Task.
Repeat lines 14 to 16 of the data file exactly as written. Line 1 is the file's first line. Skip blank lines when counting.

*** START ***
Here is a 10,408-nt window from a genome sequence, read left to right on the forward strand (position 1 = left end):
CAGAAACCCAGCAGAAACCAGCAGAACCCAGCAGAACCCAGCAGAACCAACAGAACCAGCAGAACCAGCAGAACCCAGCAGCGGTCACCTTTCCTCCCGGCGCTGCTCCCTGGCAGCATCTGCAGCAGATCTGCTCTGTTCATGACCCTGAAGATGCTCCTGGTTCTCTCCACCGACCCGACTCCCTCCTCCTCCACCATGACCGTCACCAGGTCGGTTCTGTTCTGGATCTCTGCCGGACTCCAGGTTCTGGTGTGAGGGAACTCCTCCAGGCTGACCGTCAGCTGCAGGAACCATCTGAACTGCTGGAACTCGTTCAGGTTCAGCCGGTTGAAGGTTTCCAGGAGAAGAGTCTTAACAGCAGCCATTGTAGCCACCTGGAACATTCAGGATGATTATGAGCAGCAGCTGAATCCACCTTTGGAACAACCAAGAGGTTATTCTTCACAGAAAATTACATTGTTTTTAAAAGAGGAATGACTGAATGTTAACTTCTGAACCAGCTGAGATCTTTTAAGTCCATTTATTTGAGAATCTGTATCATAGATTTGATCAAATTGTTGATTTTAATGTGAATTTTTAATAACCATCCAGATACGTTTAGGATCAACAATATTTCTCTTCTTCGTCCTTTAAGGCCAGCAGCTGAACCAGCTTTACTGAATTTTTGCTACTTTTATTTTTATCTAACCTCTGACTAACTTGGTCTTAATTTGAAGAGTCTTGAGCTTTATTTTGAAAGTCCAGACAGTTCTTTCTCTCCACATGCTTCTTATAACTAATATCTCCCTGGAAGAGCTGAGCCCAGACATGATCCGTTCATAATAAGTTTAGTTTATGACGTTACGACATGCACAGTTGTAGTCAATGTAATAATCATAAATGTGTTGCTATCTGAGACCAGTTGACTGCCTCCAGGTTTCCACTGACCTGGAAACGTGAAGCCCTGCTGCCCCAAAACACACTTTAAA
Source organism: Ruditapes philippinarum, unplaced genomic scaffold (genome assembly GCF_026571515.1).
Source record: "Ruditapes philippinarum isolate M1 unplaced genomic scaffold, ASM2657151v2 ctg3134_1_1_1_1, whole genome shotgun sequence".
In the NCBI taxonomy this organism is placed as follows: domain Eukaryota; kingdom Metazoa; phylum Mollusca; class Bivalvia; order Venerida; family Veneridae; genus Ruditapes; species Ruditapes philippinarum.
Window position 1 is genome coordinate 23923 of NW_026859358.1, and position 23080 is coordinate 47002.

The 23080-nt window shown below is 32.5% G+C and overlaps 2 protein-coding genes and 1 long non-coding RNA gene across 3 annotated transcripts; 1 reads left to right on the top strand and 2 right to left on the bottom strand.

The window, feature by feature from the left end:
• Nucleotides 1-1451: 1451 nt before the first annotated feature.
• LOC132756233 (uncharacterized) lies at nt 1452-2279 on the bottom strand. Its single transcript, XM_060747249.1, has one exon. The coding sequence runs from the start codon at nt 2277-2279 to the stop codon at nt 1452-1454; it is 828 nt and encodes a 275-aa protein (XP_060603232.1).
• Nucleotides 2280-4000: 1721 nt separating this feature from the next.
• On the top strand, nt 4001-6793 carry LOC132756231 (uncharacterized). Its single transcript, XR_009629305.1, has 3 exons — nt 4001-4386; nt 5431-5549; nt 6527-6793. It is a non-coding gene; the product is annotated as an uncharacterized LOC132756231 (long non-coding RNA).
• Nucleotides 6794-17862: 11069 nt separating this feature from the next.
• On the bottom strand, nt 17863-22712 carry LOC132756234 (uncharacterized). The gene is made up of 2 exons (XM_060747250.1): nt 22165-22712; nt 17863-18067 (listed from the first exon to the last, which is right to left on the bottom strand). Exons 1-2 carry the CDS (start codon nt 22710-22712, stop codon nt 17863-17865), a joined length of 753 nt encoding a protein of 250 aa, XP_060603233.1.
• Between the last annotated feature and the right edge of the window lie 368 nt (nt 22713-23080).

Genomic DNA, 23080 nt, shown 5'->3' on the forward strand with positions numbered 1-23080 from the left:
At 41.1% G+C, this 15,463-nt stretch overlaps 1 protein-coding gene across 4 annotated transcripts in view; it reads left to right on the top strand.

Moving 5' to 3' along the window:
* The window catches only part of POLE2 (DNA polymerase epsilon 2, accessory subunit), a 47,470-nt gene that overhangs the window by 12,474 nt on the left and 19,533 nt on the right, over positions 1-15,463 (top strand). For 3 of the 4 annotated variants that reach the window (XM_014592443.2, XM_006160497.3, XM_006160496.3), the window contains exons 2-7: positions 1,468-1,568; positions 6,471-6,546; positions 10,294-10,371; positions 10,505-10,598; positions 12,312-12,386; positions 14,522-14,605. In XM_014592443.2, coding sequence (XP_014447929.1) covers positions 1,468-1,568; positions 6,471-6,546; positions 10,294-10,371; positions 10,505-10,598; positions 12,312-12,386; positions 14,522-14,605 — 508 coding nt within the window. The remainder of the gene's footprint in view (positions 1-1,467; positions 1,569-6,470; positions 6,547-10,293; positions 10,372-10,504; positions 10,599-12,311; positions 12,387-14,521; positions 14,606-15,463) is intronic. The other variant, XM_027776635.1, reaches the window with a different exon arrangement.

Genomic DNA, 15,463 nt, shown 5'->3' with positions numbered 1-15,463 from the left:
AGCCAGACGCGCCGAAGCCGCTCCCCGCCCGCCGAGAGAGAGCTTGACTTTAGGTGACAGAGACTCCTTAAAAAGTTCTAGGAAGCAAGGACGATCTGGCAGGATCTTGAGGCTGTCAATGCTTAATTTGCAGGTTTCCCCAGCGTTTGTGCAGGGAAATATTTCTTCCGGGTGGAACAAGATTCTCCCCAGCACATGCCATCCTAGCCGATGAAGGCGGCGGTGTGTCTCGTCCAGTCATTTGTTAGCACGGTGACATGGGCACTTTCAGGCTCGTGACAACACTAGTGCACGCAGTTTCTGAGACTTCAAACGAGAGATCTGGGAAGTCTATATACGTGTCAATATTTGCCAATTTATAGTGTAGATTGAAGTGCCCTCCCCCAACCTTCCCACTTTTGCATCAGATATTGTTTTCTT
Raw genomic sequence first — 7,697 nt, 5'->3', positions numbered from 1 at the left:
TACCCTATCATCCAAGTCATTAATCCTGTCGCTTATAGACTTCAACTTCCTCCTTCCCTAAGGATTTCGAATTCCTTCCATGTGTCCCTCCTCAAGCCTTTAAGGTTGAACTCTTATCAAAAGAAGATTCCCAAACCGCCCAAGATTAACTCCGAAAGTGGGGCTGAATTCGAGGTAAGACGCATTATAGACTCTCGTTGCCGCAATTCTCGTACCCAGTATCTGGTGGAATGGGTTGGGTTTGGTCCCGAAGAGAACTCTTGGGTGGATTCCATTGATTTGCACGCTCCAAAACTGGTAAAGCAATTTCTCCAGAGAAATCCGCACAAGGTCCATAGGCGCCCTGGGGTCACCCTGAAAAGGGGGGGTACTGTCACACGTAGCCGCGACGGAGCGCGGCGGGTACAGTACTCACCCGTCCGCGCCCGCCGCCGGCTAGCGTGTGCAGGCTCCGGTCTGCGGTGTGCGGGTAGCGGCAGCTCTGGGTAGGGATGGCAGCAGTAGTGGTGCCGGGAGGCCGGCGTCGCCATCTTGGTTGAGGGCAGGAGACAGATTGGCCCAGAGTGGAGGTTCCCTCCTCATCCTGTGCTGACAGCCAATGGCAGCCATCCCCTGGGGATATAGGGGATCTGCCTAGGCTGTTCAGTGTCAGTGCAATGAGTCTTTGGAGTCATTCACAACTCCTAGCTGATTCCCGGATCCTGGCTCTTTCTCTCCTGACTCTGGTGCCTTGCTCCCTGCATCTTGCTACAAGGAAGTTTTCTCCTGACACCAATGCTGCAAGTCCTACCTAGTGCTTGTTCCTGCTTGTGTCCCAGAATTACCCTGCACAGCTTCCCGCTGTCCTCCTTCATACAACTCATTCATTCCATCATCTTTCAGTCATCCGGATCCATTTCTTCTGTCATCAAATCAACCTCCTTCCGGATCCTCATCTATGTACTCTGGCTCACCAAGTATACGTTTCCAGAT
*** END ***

• On the bottom strand, nt 17863-22712 carry LOC132756234 (uncharacterized). The gene is made up of 2 exons (XM_060747250.1): nt 22165-22712; nt 17863-18067 (listed from the first exon to the last, which is right to left on the bottom strand). Exons 1-2 carry the CDS (start codon nt 22710-22712, stop codon nt 17863-17865), a joined length of 753 nt encoding a protein of 250 aa, XP_060603233.1.
• Between the last annotated feature and the right edge of the window lie 368 nt (nt 22713-23080).

Genomic DNA, 23080 nt, shown 5'->3' on the forward strand with positions numbered 1-23080 from the left: